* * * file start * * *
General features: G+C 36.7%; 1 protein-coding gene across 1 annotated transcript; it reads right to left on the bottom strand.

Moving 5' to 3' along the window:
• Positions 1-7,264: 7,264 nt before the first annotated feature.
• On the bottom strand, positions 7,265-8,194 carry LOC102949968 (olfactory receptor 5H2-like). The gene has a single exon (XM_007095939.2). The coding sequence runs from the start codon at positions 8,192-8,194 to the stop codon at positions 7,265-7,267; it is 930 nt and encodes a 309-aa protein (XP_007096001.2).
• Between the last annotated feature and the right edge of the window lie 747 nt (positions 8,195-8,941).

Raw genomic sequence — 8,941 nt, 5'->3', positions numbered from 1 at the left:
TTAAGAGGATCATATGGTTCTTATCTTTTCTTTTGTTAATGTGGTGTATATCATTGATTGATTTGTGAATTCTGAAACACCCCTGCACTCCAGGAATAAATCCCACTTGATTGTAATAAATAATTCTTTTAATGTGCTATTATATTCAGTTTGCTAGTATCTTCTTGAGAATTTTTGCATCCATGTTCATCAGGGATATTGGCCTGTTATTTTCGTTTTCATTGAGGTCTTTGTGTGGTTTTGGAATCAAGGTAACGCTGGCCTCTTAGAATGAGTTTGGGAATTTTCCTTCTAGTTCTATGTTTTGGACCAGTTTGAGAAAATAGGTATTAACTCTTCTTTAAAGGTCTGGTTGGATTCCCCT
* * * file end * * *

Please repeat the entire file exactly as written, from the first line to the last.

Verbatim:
General features: G+C 36.7%; 1 protein-coding gene across 1 annotated transcript; it reads right to left on the bottom strand.

Moving 5' to 3' along the window:
• Positions 1-7,264: 7,264 nt before the first annotated feature.
• On the bottom strand, positions 7,265-8,194 carry LOC102949968 (olfactory receptor 5H2-like). The gene has a single exon (XM_007095939.2). The coding sequence runs from the start codon at positions 8,192-8,194 to the stop codon at positions 7,265-7,267; it is 930 nt and encodes a 309-aa protein (XP_007096001.2).
• Between the last annotated feature and the right edge of the window lie 747 nt (positions 8,195-8,941).

Raw genomic sequence — 8,941 nt, 5'->3', positions numbered from 1 at the left:
TTAAGAGGATCATATGGTTCTTATCTTTTCTTTTGTTAATGTGGTGTATATCATTGATTGATTTGTGAATTCTGAAACACCCCTGCACTCCAGGAATAAATCCCACTTGATTGTAATAAATAATTCTTTTAATGTGCTATTATATTCAGTTTGCTAGTATCTTCTTGAGAATTTTTGCATCCATGTTCATCAGGGATATTGGCCTGTTATTTTCGTTTTCATTGAGGTCTTTGTGTGGTTTTGGAATCAAGGTAACGCTGGCCTCTTAGAATGAGTTTGGGAATTTTCCTTCTAGTTCTATGTTTTGGACCAGTTTGAGAAAATAGGTATTAACTCTTCTTTAAAGGTCTGGTTGGATTCCCCT